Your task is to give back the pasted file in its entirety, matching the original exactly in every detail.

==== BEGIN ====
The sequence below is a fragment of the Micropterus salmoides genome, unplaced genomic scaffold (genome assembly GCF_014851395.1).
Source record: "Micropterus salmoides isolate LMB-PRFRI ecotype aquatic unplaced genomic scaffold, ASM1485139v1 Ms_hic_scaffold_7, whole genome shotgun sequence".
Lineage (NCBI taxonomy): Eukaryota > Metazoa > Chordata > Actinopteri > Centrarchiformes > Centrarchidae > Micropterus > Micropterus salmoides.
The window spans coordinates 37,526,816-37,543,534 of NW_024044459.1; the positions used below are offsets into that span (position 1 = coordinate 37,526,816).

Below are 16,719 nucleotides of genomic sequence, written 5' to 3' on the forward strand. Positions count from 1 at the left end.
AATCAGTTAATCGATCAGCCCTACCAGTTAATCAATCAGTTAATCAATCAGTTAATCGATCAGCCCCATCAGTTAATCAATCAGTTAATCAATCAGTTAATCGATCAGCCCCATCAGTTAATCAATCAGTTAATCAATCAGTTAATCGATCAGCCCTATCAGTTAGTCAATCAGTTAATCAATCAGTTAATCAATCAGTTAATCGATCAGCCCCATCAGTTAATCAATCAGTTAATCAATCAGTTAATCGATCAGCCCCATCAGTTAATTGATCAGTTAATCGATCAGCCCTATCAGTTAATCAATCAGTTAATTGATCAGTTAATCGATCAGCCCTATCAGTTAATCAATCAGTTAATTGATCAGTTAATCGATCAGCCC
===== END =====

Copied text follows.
The sequence below is a fragment of the Micropterus salmoides genome, unplaced genomic scaffold (genome assembly GCF_014851395.1).
Source record: "Micropterus salmoides isolate LMB-PRFRI ecotype aquatic unplaced genomic scaffold, ASM1485139v1 Ms_hic_scaffold_7, whole genome shotgun sequence".
Lineage (NCBI taxonomy): Eukaryota > Metazoa > Chordata > Actinopteri > Centrarchiformes > Centrarchidae > Micropterus > Micropterus salmoides.
The window spans coordinates 37,526,816-37,543,534 of NW_024044459.1; the positions used below are offsets into that span (position 1 = coordinate 37,526,816).

Below are 16,719 nucleotides of genomic sequence, written 5' to 3' on the forward strand. Positions count from 1 at the left end.
AATCAGTTAATCGATCAGCCCTACCAGTTAATCAATCAGTTAATCAATCAGTTAATCGATCAGCCCCATCAGTTAATCAATCAGTTAATCAATCAGTTAATCGATCAGCCCCATCAGTTAATCAATCAGTTAATCAATCAGTTAATCGATCAGCCCTATCAGTTAGTCAATCAGTTAATCAATCAGTTAATCAATCAGTTAATCGATCAGCCCCATCAGTTAATCAATCAGTTAATCAATCAGTTAATCGATCAGCCCCATCAGTTAATTGATCAGTTAATCGATCAGCCCTATCAGTTAATCAATCAGTTAATTGATCAGTTAATCGATCAGCCCTATCAGTTAATCAATCAGTTAATTGATCAGTTAATCGATCAGCCC